On April 14, 1912, the Titanic, a passenger liner traveling from Southhampton, England, to New York City, struck an iceberg. Its sinking brought the ship—mythological in name and size—into one-hundred years of infamy.
Of the 2,240 people aboard the ship, 1,517 perished. While many accounts focus on the technical aspects of the Titanic's sinking, Voyagers of the Titanic follows the stories of the men, women, and children whose lives intersected on its fateful last day. Covering the range of first, second, and third class—from plutocrats and captains of industry to cobblers and tailors looking for a better life in America—Richard Davenport-Hines delves into the fascinating lives of those who ate, drank, dreamed, and died abroad the mythic ship. With magnificent prose, he also explores the politics behind the Titanic's creation, involving larger-than-life figures like J.P. Morgan, the ship's owner, and Lord Pirrie, the ship's builder.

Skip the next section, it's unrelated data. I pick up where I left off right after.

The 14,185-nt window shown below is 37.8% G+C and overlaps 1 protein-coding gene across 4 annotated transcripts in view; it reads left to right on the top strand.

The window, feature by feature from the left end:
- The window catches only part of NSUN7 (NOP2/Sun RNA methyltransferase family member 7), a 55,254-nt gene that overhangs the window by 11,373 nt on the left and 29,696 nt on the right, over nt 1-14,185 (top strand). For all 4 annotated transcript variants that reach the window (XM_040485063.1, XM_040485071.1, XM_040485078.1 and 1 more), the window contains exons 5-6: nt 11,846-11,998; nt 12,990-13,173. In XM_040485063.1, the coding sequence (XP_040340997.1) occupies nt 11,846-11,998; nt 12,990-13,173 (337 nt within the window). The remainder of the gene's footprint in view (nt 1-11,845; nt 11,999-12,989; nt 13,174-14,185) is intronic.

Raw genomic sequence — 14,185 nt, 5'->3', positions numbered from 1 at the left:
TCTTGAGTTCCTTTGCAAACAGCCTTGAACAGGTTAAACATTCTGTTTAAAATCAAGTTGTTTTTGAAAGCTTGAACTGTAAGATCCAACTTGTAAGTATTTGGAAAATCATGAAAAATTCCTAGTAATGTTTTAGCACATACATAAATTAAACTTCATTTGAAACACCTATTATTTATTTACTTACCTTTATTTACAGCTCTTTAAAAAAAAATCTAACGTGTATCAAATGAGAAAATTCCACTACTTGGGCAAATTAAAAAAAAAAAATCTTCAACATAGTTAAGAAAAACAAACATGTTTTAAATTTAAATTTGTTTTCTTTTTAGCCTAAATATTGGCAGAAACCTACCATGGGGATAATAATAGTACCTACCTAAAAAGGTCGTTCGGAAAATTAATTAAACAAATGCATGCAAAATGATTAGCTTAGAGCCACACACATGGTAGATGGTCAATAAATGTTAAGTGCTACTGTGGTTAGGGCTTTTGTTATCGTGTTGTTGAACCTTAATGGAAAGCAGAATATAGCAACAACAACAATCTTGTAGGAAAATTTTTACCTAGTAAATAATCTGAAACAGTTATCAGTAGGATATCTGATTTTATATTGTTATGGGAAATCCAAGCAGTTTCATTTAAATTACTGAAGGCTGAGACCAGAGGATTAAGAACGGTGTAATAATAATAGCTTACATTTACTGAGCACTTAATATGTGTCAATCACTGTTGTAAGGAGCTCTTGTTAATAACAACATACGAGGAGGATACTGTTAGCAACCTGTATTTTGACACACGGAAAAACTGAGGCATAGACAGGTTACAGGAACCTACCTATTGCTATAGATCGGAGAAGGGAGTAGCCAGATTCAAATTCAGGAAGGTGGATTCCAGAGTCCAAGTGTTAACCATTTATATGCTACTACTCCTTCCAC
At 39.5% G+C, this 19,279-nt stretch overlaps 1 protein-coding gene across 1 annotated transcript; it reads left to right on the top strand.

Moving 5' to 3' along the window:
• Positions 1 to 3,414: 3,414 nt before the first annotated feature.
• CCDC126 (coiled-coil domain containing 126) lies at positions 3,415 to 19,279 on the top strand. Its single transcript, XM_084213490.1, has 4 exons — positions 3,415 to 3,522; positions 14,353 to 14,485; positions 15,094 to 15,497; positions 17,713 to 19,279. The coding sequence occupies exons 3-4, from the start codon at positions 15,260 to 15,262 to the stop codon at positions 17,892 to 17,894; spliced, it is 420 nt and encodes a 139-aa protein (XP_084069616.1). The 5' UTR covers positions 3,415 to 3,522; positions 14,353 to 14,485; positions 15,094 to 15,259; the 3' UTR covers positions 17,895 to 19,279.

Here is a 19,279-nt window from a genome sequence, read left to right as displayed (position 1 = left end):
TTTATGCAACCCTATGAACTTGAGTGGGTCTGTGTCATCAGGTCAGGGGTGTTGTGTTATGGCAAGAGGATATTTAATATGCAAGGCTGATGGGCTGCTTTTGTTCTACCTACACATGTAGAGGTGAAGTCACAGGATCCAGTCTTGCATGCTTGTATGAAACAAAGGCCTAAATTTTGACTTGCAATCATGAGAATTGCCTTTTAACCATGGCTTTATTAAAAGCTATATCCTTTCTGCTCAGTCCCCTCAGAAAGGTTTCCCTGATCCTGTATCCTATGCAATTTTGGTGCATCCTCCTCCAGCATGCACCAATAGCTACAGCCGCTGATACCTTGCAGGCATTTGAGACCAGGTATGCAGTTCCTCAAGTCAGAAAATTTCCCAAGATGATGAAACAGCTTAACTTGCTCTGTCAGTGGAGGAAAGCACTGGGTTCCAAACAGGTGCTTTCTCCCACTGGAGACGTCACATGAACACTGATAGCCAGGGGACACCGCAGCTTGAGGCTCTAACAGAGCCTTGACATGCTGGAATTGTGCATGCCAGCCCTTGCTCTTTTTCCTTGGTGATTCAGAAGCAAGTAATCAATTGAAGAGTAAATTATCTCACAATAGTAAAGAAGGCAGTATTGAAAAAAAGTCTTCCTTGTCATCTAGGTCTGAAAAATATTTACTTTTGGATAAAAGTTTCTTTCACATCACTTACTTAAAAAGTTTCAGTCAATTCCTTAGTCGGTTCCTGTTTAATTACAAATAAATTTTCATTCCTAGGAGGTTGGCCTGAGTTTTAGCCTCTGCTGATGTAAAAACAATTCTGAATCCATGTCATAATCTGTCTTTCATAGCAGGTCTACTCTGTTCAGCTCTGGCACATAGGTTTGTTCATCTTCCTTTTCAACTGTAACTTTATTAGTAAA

The memory of the ship's sinking still remains a part of the American psyche and Voyagers of the Titanic brings that clear night back to us with all of its drama and pathos.